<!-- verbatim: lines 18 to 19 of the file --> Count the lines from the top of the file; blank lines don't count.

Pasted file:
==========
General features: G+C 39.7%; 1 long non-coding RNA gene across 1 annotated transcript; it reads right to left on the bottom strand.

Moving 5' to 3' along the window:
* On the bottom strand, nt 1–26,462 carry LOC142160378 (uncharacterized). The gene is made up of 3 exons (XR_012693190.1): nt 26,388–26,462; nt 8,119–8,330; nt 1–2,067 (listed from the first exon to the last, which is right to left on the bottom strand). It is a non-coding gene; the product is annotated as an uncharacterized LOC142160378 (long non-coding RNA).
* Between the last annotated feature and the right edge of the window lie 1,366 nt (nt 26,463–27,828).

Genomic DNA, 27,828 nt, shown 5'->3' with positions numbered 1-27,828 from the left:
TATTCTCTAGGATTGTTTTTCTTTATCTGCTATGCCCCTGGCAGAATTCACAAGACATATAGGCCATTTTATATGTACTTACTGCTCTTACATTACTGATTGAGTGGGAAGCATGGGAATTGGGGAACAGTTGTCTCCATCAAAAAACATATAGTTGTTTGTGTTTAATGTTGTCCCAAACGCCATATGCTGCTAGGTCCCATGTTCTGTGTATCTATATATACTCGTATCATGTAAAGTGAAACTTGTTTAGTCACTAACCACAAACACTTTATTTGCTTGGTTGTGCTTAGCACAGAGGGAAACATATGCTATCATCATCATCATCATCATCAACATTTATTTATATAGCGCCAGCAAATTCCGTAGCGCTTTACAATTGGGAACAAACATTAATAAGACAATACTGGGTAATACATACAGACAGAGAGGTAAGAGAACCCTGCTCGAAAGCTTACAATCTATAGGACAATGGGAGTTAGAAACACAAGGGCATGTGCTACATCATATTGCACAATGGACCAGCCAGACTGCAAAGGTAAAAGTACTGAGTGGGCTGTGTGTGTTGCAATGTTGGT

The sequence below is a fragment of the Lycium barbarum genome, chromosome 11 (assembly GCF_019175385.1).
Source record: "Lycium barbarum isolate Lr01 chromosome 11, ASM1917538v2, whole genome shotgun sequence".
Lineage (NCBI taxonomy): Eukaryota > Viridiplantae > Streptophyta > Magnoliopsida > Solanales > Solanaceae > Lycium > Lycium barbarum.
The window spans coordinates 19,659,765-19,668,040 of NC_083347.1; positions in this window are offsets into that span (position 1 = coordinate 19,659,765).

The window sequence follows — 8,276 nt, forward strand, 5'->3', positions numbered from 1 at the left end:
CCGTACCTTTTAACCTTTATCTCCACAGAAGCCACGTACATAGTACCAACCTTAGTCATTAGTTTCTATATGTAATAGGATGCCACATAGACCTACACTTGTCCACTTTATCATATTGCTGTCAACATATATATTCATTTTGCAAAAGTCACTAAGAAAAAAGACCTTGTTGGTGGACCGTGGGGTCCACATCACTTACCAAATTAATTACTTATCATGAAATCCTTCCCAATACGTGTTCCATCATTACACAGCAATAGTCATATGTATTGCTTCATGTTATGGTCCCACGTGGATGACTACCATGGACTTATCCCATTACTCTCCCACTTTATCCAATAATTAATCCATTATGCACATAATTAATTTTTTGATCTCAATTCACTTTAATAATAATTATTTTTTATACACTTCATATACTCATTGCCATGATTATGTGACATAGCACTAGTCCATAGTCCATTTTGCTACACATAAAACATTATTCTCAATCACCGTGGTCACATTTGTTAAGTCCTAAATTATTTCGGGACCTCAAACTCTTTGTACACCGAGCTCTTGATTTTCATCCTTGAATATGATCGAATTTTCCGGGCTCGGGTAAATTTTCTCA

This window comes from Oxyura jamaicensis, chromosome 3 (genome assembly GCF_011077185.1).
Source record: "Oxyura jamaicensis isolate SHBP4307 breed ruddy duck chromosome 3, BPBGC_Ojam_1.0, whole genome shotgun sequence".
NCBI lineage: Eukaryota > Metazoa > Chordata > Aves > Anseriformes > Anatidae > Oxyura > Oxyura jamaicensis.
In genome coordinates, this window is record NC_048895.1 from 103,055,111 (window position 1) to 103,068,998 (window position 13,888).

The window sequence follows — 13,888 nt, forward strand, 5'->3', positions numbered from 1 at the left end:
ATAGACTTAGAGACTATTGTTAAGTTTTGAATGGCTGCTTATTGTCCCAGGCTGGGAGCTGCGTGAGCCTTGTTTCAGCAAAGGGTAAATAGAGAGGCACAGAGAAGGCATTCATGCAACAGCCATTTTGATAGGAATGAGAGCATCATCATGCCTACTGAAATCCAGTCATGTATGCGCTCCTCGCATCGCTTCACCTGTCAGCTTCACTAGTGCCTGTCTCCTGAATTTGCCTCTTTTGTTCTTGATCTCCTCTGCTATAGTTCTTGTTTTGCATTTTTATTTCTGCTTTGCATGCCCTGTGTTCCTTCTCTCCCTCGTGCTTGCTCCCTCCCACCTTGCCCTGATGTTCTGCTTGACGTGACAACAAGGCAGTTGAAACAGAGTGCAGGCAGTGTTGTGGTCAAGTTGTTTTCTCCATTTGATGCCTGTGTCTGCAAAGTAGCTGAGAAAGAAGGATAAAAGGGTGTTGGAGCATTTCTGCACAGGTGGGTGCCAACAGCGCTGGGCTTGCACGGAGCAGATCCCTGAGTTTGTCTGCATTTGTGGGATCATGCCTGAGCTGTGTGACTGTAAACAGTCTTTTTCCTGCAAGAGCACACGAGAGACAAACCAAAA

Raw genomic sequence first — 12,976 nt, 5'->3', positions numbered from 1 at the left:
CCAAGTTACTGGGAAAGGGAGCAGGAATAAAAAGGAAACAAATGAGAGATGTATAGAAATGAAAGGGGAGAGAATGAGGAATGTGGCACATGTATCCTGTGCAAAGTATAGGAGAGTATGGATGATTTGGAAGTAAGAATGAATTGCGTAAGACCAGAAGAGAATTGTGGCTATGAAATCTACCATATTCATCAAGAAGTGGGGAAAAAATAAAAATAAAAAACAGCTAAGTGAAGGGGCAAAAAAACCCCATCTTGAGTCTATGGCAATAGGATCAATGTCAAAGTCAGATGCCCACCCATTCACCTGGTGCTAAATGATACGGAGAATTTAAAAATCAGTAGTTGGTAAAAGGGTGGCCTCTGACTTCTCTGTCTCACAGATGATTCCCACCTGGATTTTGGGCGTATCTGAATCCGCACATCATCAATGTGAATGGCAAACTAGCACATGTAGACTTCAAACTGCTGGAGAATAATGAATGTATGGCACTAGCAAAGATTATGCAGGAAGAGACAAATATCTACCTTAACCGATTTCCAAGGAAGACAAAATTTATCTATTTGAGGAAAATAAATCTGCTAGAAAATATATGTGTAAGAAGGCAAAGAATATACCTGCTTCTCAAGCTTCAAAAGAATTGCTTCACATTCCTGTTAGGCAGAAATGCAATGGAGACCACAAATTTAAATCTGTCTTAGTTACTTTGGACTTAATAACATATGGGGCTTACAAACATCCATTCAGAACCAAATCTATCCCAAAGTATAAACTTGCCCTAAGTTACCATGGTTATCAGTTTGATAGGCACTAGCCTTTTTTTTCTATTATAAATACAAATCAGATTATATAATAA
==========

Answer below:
ATAGACTTAGAGACTATTGTTAAGTTTTGAATGGCTGCTTATTGTCCCAGGCTGGGAGCTGCGTGAGCCTTGTTTCAGCAAAGGGTAAATAGAGAGGCACAGAGAAGGCATTCATGCAACAGCCATTTTGATAGGAATGAGAGCATCATCATGCCTACTGAAATCCAGTCATGTATGCGCTCCTCGCATCGCTTCACCTGTCAGCTTCACTAGTGCCTGTCTCCTGAATTTGCCTCTTTTGTTCTTGATCTCCTCTGCTATAGTTCTTGTTTTGCATTTTTATTTCTGCTTTGCATGCCCTGTGTTCCTTCTCTCCCTCGTGCTTGCTCCCTCCCACCTTGCCCTGATGTTCTGCTTGACGTGACAACAAGGCAGTTGAAACAGAGTGCAGGCAGTGTTGTGGTCAAGTTGTTTTCTCCATTTGATGCCTGTGTCTGCAAAGTAGCTGAGAAAGAAGGATAAAAGGGTGTTGGAGCATTTCTGCACAGGTGGGTGCCAACAGCGCTGGGCTTGCACGGAGCAGATCCCTGAGTTTGTCTGCATTTGTGGGATCATGCCTGAGCTGTGTGACTGTAAACAGTCTTTTTCCTGCAAGAGCACACGAGAGACAAACCAAAA

Raw genomic sequence first — 12,976 nt, 5'->3', positions numbered from 1 at the left: